The Prime Minister once famously declared that the days of “government knows best” are over. Yet the actions by the authorities in recent days to detain, arrest and/or prosecute individuals who have been perceived to have challenged or questioned the authorities, deny the very humility that that declaration presupposes.
The Malaysian Bar calls upon the authorities to cease acting in a repressive and oppressive manner. These recent events have made a mockery of the 57 years of independence that we have just celebrated. Malaysia must not become an authoritarian state.
2 September 2014
Background about the PPS arrest250 PPS members rounded up during Merdeka march in Penang
The PPS members were stopped by the police immediately after they had participated in the official march-past, as part of the annual parade for the celebrations at the Padang Kota Lama about 10.15am.
They were taken to the nearby Lebuh Pantai police station for questioning. Police had the station cordoned off and guarded by the Federal Reserve Unit.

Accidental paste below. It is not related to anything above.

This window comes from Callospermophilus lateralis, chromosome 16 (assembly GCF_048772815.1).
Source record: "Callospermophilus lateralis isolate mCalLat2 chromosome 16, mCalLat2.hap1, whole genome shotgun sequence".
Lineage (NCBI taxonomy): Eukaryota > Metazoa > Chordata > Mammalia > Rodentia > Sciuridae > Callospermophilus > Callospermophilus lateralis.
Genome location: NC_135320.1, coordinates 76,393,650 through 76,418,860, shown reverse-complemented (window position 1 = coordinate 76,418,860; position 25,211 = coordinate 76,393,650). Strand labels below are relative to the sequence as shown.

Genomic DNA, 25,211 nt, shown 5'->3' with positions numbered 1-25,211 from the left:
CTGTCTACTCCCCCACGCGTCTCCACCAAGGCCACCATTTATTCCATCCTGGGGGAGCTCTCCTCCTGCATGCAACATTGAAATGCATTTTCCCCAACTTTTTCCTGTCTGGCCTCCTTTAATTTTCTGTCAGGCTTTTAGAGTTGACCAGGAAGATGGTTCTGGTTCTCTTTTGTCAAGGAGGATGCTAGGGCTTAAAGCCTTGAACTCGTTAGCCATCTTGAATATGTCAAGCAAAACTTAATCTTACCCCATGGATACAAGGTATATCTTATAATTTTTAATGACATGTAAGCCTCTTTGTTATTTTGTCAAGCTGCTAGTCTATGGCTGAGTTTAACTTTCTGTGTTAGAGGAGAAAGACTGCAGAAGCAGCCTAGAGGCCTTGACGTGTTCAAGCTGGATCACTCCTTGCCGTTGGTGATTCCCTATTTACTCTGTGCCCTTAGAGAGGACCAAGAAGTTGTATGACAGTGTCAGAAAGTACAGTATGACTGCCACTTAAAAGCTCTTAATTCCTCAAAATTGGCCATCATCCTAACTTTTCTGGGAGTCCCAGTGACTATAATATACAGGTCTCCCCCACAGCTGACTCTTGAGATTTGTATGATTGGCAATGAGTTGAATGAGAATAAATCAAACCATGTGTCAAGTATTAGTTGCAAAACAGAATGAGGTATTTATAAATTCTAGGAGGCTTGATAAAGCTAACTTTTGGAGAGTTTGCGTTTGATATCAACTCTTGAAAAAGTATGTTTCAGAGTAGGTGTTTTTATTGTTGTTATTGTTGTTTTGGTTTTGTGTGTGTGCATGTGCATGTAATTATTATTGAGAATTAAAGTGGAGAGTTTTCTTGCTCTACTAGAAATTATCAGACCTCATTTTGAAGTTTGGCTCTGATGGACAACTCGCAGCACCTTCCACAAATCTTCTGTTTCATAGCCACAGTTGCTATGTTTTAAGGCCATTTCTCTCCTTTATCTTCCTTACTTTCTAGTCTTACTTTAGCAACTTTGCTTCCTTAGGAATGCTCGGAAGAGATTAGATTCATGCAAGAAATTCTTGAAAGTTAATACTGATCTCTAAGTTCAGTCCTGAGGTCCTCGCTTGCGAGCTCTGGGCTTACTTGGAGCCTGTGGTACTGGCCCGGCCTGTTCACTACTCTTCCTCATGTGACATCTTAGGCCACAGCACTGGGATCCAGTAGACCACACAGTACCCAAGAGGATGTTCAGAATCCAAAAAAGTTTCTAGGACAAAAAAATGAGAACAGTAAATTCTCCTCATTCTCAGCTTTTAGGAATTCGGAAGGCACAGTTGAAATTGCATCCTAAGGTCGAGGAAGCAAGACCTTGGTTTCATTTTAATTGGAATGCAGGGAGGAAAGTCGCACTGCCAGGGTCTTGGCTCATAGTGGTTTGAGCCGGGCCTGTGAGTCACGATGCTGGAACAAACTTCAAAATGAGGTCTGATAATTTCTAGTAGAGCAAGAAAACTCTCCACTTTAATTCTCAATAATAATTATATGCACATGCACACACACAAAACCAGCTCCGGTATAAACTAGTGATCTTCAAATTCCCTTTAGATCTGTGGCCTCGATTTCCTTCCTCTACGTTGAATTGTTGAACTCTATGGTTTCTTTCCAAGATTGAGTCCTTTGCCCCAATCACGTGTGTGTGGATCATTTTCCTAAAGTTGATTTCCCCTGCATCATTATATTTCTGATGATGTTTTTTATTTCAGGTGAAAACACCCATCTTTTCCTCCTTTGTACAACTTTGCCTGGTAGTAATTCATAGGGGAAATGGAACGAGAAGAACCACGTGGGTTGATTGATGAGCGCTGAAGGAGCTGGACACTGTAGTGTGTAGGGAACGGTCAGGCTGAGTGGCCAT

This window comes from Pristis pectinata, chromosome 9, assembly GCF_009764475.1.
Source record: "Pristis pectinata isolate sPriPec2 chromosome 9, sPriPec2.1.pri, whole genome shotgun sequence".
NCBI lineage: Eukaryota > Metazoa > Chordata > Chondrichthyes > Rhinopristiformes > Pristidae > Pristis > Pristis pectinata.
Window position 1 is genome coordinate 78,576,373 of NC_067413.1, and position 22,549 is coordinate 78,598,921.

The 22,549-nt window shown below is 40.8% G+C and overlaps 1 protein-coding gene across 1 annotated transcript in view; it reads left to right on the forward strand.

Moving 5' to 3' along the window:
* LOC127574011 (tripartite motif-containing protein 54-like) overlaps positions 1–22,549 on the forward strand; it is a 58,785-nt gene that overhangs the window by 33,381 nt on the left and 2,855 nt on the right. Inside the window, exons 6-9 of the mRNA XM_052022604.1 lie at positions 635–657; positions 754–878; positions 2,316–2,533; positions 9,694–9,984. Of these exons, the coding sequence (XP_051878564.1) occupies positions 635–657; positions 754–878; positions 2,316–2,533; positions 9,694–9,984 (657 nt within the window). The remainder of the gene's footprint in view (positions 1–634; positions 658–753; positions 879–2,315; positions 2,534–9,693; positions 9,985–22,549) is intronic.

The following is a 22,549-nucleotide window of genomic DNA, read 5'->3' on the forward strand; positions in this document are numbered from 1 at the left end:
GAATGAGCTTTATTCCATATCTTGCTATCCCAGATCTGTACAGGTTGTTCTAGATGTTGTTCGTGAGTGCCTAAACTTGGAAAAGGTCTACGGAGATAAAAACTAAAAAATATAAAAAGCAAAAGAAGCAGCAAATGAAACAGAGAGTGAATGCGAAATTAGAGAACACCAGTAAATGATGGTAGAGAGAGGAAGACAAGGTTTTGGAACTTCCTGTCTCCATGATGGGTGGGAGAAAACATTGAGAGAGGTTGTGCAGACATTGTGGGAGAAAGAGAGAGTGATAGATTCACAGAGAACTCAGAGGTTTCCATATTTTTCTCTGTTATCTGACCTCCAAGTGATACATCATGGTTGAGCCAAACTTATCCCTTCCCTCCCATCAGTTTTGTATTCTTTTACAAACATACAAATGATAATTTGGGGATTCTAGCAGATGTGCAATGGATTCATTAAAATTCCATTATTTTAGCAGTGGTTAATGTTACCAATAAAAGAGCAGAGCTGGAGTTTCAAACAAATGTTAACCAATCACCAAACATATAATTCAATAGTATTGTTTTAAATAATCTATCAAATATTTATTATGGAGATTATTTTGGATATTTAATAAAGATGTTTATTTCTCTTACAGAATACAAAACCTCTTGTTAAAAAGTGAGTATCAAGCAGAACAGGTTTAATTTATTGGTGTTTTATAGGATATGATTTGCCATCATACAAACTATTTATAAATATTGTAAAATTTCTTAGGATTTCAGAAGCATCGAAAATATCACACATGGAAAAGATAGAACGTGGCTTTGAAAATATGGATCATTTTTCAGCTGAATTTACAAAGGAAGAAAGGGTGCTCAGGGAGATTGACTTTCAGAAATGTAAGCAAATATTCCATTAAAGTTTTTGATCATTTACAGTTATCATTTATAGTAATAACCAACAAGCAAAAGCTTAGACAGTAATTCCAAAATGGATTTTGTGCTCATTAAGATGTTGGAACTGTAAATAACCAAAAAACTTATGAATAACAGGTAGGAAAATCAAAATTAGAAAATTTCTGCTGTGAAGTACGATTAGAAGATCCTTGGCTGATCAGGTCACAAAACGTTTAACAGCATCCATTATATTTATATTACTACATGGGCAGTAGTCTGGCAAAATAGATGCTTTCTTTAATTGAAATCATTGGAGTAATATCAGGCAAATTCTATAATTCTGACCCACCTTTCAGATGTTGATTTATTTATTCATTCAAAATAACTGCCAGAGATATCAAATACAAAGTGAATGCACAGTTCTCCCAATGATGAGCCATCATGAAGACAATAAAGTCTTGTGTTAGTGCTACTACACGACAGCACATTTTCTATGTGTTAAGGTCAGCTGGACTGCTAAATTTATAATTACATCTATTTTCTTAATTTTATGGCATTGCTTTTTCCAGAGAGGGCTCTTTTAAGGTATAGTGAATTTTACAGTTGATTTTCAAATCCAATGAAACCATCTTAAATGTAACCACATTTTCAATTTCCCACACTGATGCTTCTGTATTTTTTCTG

In his tweet today, Inspector-General of Police Tan Sri Khalid Abu Bakar urged PPS leaders to surrender or risk having their homes raided by police. "Elok lah mrk yg bertanggungjawap keatas PPS ini segera menyerah diri sebelum kami serbu kediaman. (It is better if those responsible for PPS to surrender before we start raiding their homes)," he said.
Zahid, who is the home minister, yesterday said as stated by the Registrar of Societies and Khalid, PPS was not a legal organisation as it had not been registered.
"We welcome initiatives to look after community safety but not by challenging the authorities.
"If there are parties wanting to assist and cooperate with police, put in the proper proposal and not by challenging the competence of parties responsibility for safety."
Ayer Itam assemblyman Wong Hon Wai said the police team waited for the PPS members at the tail end of the parade. He said the arrests went on without any untoward incident.